• You are viewing the forum as a Guest, please login (you can use your Facebook, Twitter, Google or Microsoft account to login) or register using this link: Log in or Sign Up
  • You can now follow UKAPS on Instagram.

Flow Eductors - any use in a planted tank?


31 Oct 2007
This Ebay seller (http://stores.ebay.co.uk/International-Fish-Street) is offering Flow Eductors (http://stores.ebay.co.uk/Internatio...Z4QQdirZ1QQfsubZ12840653QQftidZ2QQlnsZ1QQtZkm):



The linked review (http://www.advancedaquarist.com/issues/sept2003/review.htm) says:

As water enters the eductor, it flows into a narrow section that increases the velocity of the water. As the water continues, it exits the narrow nozzle into a section with a much larger cross section. This expansion creates a pressure gradient that draws water through the surrounding slots into the stream. The process of drawing water from outside the eductor effectively increases the apparent flow from the pump over what a simple return would provide.
To reach these kinds of efficiencies, the pump feeding the eductor needs to be pressure rated. It needs to be able to generate flow against the back pressure of the narrow nozzle.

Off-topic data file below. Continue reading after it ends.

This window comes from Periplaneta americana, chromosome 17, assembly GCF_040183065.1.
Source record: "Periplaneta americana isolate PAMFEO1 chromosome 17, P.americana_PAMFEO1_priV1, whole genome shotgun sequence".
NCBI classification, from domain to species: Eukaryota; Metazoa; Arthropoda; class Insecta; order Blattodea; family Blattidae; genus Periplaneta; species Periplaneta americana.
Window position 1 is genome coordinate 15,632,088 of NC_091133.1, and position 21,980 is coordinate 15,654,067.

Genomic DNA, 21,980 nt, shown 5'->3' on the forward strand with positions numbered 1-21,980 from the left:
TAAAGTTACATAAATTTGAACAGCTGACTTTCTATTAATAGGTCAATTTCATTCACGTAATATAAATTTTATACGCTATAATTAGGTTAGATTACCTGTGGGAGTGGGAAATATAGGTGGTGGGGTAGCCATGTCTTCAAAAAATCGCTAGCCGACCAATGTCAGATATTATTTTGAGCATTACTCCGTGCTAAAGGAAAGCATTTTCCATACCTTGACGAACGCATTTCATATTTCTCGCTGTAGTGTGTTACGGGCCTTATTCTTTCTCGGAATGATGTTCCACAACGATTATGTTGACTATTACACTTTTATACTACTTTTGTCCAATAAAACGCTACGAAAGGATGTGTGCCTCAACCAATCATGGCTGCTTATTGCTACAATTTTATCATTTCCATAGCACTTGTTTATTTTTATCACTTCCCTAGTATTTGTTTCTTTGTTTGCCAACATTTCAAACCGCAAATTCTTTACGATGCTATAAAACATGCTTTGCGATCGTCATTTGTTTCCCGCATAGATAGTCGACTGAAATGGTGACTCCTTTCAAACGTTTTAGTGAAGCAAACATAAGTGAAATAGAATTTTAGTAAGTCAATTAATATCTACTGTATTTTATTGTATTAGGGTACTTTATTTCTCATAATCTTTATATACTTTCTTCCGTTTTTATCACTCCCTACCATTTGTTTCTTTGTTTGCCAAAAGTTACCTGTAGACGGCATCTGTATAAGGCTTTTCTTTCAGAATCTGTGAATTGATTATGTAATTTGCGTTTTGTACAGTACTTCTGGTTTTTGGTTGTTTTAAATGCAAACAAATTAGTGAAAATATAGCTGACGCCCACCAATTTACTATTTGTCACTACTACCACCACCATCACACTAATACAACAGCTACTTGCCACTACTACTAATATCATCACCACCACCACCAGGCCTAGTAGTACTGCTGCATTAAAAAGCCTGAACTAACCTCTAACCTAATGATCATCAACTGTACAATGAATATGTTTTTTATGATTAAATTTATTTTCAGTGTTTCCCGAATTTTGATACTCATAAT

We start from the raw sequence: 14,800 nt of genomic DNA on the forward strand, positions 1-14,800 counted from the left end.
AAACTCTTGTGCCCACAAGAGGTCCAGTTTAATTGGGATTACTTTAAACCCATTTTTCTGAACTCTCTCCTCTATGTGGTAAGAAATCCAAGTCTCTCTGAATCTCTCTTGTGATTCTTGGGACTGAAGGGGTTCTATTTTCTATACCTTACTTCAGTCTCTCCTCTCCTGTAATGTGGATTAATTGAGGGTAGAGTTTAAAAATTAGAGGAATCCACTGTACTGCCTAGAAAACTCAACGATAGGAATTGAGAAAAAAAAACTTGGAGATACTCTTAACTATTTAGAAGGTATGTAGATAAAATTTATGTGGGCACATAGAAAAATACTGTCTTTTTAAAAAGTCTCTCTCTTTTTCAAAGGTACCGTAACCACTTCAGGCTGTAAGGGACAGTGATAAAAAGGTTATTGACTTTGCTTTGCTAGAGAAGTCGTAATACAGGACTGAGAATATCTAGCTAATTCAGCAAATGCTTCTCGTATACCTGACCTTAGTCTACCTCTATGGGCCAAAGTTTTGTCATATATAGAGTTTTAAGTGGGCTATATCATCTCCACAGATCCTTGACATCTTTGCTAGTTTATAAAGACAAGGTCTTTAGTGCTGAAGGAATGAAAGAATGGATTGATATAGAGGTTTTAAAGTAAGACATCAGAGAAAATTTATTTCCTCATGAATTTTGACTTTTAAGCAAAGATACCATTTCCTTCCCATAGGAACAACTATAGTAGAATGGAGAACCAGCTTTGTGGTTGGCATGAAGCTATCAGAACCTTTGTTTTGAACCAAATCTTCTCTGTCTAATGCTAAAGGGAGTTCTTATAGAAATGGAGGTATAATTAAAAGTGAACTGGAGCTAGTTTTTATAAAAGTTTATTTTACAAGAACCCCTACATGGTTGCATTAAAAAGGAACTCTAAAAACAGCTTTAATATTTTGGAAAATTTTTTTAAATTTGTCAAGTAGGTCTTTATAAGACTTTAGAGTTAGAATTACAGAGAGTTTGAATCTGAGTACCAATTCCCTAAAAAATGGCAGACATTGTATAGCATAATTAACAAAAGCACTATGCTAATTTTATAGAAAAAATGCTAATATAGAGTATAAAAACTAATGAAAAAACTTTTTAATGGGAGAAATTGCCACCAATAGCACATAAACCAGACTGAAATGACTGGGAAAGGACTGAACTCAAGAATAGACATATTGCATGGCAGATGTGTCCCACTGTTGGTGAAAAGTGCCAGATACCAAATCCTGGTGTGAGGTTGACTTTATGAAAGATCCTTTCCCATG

Would this help with flow in a planted tank and is the outflow from an external filter "pressure rated"?

Ed Seeley

3 Jul 2007
Bear in mind these have no moving bits and have to obey the laws of physics so while it may move a bit more water it does so at a lower velocity so may not have quite the same punch. The restriction of flow will also increase the frictional head on the filter/pump and reduce the flow rate slightly.

Having said all that they may well have the desired effect in a smaller tank of moving more water.


Expert/Global Moderator
11 Jul 2007
Chicago, USA
Yeah, I agree with Ed. It's a good idea but you don't get something for nothing. The mass flow rate increase is an illusion because you are accelerating the low velocity water in the vicinity of the cone to mix with and add to what is being ejected from the filter. I would rather have the higher velocity, lower mass flow rate to penetrate into the far reaches of the tank. The actual filter (or pump) turnover is more or less unaffected. The reviewer makes it sound as if somehow you magically get 245% more turnover from the pump. What you are doing is using the energy of the effluent to move nearby water that has not yet been processed by the filter, however this itself might be great if it generates better circulation patterns in the more vulnerable areas of the tank.

Also the water does not "expand". The venturi effect creates lower static pressures at high fluid velocities inside the cone. This lower static pressures then draws nearby water (which is at a higher static pressure) into the cone. This is how your python water changer works. Due to frictional forces, the velocity near the cone's inner surface is no doubt lower than at the center of the cross section. As the two waters mix there will be turbulence which robs total energy from the flow so the assumption of constant velocity across the section is probably not 100% accurate.


Similar threads